PHYS771 Quantum Computing Since Democritus

That, for better or worse, is the name of a course I’m teaching this semester at the University of Waterloo. I’m going to post all of the lecture notes online, so that you too can enjoy an e-learning cyber-experience in my virtual classroom, even if you live as far away as Toronto. I’ve already posted Lecture 1, “Atoms and the Void.” Coming up next: Lecture 2.

29 Responses to “PHYS771 Quantum Computing Since Democritus”

  1. Osias Says:

    Hey, it seems pretty good. I’m more distant than Toronto, but I’ll give a try.

  2. Scott Says:


  3. aram harrow Says:

    A nice alternate formulation of the problem that Richard Cleve immediately solved is as follows:

    Does there exist an open subset S of [0,1] with boundary B where the measure of B is greater than the measure of S?

  4. Anonymous Says:

    Nice lecture. If I remember correctly, another argument that Democritus had for atoms was that we can smell things from a distance. He interpreted this as a hint that microscopic pieces were breaking off and reaching our noses.

  5. Scott Says:

    He certainly had a nose for this sort of thing. (Har. Har. Har.)

  6. Joseph Says:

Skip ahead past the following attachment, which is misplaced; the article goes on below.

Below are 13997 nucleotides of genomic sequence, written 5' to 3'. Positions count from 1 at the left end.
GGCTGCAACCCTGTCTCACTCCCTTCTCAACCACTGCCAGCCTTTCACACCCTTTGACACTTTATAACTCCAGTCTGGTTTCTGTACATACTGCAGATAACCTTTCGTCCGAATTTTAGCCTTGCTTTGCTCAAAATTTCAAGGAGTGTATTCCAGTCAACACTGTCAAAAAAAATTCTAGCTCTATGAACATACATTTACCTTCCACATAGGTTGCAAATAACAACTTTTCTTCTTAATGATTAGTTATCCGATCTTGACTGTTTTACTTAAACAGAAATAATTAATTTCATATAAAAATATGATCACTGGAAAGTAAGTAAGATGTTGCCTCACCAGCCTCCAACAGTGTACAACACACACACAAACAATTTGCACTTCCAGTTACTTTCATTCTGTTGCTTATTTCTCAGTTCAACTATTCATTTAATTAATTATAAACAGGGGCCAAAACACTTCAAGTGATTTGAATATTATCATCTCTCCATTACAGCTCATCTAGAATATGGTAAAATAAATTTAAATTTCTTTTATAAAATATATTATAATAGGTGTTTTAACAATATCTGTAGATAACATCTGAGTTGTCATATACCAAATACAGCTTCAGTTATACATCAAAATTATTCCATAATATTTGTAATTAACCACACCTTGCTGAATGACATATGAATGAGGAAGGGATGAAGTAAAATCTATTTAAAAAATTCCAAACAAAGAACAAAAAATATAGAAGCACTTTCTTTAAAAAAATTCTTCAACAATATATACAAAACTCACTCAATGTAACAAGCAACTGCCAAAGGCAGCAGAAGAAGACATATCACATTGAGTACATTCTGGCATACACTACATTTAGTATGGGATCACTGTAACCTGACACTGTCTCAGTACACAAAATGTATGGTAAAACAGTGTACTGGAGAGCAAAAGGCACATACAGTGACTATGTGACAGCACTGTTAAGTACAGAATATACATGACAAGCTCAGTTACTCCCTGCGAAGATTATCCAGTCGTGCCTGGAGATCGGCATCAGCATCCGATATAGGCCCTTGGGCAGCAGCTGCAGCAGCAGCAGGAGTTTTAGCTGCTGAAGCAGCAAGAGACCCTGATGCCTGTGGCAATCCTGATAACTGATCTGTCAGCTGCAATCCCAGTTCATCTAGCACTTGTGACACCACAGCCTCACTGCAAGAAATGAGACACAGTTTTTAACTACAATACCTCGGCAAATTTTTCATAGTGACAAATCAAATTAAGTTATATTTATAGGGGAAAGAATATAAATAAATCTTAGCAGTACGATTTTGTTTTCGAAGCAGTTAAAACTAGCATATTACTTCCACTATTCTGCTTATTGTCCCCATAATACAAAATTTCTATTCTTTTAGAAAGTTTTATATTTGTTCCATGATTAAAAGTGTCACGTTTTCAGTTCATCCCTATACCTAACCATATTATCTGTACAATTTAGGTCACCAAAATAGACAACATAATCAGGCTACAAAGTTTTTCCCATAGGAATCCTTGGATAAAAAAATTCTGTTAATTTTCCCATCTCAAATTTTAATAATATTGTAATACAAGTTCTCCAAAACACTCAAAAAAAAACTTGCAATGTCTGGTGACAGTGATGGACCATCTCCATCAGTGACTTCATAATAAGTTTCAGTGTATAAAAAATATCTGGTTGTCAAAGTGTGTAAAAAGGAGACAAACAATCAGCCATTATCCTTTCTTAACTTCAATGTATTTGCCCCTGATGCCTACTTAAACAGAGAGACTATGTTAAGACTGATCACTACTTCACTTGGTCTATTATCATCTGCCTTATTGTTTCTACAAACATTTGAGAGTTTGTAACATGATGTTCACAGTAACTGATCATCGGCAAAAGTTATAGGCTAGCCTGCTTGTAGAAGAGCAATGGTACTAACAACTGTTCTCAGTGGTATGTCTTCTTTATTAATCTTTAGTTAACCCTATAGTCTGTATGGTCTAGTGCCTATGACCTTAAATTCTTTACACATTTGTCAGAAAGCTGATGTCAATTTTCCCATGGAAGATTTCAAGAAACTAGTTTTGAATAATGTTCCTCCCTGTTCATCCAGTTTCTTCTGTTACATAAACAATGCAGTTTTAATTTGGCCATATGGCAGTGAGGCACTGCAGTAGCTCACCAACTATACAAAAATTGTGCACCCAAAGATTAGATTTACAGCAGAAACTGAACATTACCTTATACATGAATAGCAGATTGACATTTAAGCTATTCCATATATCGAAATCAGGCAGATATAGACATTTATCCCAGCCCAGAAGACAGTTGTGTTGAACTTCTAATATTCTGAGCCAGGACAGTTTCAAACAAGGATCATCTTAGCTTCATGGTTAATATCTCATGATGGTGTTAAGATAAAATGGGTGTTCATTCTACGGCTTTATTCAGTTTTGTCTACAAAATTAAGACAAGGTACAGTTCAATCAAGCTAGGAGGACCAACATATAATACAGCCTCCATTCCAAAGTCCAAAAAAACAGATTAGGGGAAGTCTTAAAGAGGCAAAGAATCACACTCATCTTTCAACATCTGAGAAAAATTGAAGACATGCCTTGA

I wasn’t expecting to a reference to the Continuum Hypothesis in the lecture.

  7. rdv Says:

    You’re using _The Emperor’s New Mind_? Penrose’s IQ is probably triple mine, and his contributions are stunning (II love the Penrose tiling and quasicrystals), but I read TENM when it came out and was unsatisfied. That was a long time ago, so the details have faded, but my recollection is that his argument came down to the notion that there is something unphysical about consciousness that makes it a unique property of meat. Am I off base? Perhaps I need to reread it.

    A variant on the puzzle: Cleve’s solution puts one rational number in each interval. What happens if you insist that each interval contain more than one rational number? Is the total length of the intervals still finite, and can it still be driven to zero?

  8. Anonymous Says:

    I love it. Thank you so much for posting these notes, I look forward to more!

  9. Anonymous Says:

    rdv – Each interval already contains countably many rational numbers.

  10. Nagesh Adluru Says:

    Are you now officially a Professor? I like your argument about philosophers acting like vultures:) Recently (before reading this entry) I read similar expression about philosophers by Richard Feynman in the book “The Character of Physical Law”.

  11. Anonymous Says:

    Sometime I would like to hear you meditate out loud on the question of what the atomism of space and time, as opposed to the atomism of matter in space and time, is supposed to mean. It seems to me that this is a key question; if spacetime at bottom is discrete, it manages to be that while sustaining an extraordinarily convincing illusion of continuity. Somehow I think there is a bit more to this than just “yeah, well, the Planck length is really, really small”.

    I have in mind something like the idea that the notion of length is something we impose on a combinatorial discretium, as part of mapping it onto a manifold. There is huge arbitrariness in this—the “nodes” of the discretium are not really embedded in anything—so the manifold comes to seem more real than the discretium.*